CHARLOTTE, N.C. — In the 163-page indictment, authorities detailed the history of the United Blood Nation as well as some terminology that is used in the gang.
In the early 1970s, a group of seven individual street gangs united and formed a larger gang called "The Bloods." This gang was formed in Los Angeles, California, but quickly spread to surrounding areas. Thereafter, they expanded across the United States in conjunction with the crack cocaine epidemic of the 1980s.
The Bloods are broken into individual units or "hoods," each identified or affiliated with a certain street, neighborhood, or area. These hoods utilize common tattoos, communication codes, language, graffiti markings, and are identified by wearing the color red. Additionally, Bloods maintain a long-term and often lethal rivalry with the Crips gang, whose signature color is blue.
On July 16, 1993, at the George Mochen Detention Center on the east side of Rikers Island Prison, the "United Blood Nation" (UBN), a single Bloods entity, was created. It was determined by Omar "Original Gangster Mack" Portee and his partner Leonard "Dead Eye" McKenzie, both inmates on Rikers Island, that the Bloods hoods should unite in order to protect themselves from "The Almighty Latin King Nation," the largest prison gang in the New York prison system at the time. The UBN was the East Coast offshoot of the California-based "Bloods" and its members are only loosely affiliated with West Coast Bloods. All of the Bloods gangs or "hoods" who unified under the UBN were allowed to keep their original names, such as "G-shine," "Nine Trey Gangsters," "Valentine Bloods," and "Sex, Money, Murder." These original hoods were formed based upon their affiliation with certain streets, neighborhoods, areas, or local gangs.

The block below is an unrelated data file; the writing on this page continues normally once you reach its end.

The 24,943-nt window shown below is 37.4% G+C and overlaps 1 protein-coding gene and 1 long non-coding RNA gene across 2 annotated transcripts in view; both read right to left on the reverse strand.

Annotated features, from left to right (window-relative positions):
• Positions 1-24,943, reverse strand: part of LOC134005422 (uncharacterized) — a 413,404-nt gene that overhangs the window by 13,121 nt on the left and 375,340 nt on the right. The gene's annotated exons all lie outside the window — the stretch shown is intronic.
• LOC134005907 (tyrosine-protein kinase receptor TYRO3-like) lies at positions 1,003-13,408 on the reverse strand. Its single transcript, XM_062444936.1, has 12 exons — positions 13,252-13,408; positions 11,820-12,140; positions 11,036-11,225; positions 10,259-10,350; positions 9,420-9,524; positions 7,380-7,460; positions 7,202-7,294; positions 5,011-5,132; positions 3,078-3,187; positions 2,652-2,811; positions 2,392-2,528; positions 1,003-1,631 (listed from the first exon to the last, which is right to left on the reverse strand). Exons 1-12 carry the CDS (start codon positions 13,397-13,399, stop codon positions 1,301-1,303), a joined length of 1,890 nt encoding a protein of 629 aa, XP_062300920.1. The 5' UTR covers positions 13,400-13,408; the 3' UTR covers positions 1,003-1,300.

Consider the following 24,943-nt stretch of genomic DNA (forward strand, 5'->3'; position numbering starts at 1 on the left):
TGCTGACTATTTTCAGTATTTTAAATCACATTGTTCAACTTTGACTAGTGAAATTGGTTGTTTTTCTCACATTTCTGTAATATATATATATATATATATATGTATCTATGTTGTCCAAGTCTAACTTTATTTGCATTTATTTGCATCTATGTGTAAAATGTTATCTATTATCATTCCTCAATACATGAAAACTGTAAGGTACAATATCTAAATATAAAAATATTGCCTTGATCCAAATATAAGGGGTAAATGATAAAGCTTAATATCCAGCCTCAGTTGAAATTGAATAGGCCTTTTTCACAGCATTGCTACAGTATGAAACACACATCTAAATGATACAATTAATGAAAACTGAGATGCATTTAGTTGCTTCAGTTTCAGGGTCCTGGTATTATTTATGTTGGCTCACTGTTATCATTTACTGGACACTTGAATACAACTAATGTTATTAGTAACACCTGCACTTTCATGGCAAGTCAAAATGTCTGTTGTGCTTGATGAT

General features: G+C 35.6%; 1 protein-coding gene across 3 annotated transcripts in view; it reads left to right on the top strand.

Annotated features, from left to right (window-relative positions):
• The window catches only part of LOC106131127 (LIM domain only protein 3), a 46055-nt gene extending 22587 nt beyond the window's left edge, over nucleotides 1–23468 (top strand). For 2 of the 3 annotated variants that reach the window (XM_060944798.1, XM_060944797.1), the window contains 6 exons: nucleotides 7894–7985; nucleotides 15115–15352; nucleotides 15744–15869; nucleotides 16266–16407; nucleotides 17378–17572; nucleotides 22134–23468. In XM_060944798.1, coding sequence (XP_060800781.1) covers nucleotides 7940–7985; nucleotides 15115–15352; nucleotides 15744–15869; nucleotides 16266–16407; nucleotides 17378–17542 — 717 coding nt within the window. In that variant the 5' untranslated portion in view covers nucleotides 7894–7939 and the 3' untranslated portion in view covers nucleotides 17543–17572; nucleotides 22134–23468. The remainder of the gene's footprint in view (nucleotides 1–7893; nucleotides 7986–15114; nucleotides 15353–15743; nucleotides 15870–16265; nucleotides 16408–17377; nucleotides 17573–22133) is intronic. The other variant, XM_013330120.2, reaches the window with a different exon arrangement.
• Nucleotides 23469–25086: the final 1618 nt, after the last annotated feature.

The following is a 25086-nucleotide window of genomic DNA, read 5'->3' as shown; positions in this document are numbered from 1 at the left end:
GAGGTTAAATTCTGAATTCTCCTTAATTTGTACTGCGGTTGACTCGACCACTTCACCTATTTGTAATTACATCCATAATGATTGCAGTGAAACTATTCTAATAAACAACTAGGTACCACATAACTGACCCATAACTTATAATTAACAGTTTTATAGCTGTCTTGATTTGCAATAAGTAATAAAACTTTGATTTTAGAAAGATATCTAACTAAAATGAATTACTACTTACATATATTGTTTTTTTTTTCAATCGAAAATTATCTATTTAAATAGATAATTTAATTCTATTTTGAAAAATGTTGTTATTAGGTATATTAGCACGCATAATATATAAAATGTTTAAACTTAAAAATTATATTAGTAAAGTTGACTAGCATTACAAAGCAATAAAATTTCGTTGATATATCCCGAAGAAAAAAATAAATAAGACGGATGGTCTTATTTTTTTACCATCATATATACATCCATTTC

As these members were released from prison and migrated, the UBN spread across the streets of New York and eventually down the East Coast of the United States.
Once the UBN began to spread from the prisons to the streets, the members devised codes in order to avoid detection from law enforcement. For instance, the Valentine Bloods became known as the "Tony Starks." The Gangsta Killer Bloods became known by two names, the "G-Shine" and the "Julius B Sunny."
The UBN has since spread across the East Coast of the United States; however, the ultimate authority for gang decisions is still maintained in New York and the New York prison system, described by UBN members as "up top." The gang maintains a strict hierarchy or chain of command. Although called by different names, such as "the rims," the "stain structure," and/or "the empire structure," the rules are strictly enforced through the chain of command. The UBN gang leadership includes a national council ("the Council"). Council members are selected from the leaders, typically the "Godfathers," of the larger hoods such as the Nine Trey Gangsters.